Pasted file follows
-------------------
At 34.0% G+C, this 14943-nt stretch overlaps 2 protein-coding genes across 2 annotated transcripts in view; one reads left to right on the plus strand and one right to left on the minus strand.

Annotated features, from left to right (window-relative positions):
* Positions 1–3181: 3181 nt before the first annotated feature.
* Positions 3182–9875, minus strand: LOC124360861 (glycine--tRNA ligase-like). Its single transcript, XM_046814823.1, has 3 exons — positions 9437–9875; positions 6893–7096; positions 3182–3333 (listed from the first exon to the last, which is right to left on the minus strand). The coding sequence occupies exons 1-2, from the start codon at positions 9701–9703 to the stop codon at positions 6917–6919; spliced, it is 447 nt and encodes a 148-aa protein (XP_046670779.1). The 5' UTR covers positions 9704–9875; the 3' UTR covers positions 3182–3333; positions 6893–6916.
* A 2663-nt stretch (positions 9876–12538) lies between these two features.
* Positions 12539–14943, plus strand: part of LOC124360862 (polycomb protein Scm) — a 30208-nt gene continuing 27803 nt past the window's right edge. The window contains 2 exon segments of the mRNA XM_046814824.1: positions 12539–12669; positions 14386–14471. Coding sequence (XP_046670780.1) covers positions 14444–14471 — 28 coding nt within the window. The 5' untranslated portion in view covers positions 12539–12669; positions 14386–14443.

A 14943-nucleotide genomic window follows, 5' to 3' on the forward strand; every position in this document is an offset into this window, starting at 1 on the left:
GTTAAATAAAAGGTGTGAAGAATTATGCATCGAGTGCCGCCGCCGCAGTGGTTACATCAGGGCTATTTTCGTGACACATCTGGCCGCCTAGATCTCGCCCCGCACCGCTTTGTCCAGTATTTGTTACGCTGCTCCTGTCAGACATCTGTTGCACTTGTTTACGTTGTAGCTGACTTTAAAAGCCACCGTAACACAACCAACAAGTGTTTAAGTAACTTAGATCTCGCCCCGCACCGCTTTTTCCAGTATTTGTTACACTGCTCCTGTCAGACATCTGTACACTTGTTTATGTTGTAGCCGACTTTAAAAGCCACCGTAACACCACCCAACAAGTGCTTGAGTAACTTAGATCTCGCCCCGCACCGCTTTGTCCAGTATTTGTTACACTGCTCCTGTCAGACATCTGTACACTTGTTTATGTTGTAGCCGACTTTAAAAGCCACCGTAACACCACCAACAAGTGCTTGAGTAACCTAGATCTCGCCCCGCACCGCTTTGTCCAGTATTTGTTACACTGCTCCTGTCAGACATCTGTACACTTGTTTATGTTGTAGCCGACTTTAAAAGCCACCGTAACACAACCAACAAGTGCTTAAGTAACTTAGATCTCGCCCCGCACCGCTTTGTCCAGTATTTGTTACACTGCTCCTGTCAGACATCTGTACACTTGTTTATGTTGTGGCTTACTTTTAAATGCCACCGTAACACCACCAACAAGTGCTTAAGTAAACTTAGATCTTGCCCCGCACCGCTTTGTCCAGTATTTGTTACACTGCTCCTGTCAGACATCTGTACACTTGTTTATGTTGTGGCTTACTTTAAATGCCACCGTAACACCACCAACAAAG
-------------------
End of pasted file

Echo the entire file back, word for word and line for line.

At 34.0% G+C, this 14943-nt stretch overlaps 2 protein-coding genes across 2 annotated transcripts in view; one reads left to right on the plus strand and one right to left on the minus strand.

Annotated features, from left to right (window-relative positions):
* Positions 1–3181: 3181 nt before the first annotated feature.
* Positions 3182–9875, minus strand: LOC124360861 (glycine--tRNA ligase-like). Its single transcript, XM_046814823.1, has 3 exons — positions 9437–9875; positions 6893–7096; positions 3182–3333 (listed from the first exon to the last, which is right to left on the minus strand). The coding sequence occupies exons 1-2, from the start codon at positions 9701–9703 to the stop codon at positions 6917–6919; spliced, it is 447 nt and encodes a 148-aa protein (XP_046670779.1). The 5' UTR covers positions 9704–9875; the 3' UTR covers positions 3182–3333; positions 6893–6916.
* A 2663-nt stretch (positions 9876–12538) lies between these two features.
* Positions 12539–14943, plus strand: part of LOC124360862 (polycomb protein Scm) — a 30208-nt gene continuing 27803 nt past the window's right edge. The window contains 2 exon segments of the mRNA XM_046814824.1: positions 12539–12669; positions 14386–14471. Coding sequence (XP_046670780.1) covers positions 14444–14471 — 28 coding nt within the window. The 5' untranslated portion in view covers positions 12539–12669; positions 14386–14443.

A 14943-nucleotide genomic window follows, 5' to 3' on the forward strand; every position in this document is an offset into this window, starting at 1 on the left:
GTTAAATAAAAGGTGTGAAGAATTATGCATCGAGTGCCGCCGCCGCAGTGGTTACATCAGGGCTATTTTCGTGACACATCTGGCCGCCTAGATCTCGCCCCGCACCGCTTTGTCCAGTATTTGTTACGCTGCTCCTGTCAGACATCTGTTGCACTTGTTTACGTTGTAGCTGACTTTAAAAGCCACCGTAACACAACCAACAAGTGTTTAAGTAACTTAGATCTCGCCCCGCACCGCTTTTTCCAGTATTTGTTACACTGCTCCTGTCAGACATCTGTACACTTGTTTATGTTGTAGCCGACTTTAAAAGCCACCGTAACACCACCCAACAAGTGCTTGAGTAACTTAGATCTCGCCCCGCACCGCTTTGTCCAGTATTTGTTACACTGCTCCTGTCAGACATCTGTACACTTGTTTATGTTGTAGCCGACTTTAAAAGCCACCGTAACACCACCAACAAGTGCTTGAGTAACCTAGATCTCGCCCCGCACCGCTTTGTCCAGTATTTGTTACACTGCTCCTGTCAGACATCTGTACACTTGTTTATGTTGTAGCCGACTTTAAAAGCCACCGTAACACAACCAACAAGTGCTTAAGTAACTTAGATCTCGCCCCGCACCGCTTTGTCCAGTATTTGTTACACTGCTCCTGTCAGACATCTGTACACTTGTTTATGTTGTGGCTTACTTTTAAATGCCACCGTAACACCACCAACAAGTGCTTAAGTAAACTTAGATCTTGCCCCGCACCGCTTTGTCCAGTATTTGTTACACTGCTCCTGTCAGACATCTGTACACTTGTTTATGTTGTGGCTTACTTTAAATGCCACCGTAACACCACCAACAAAG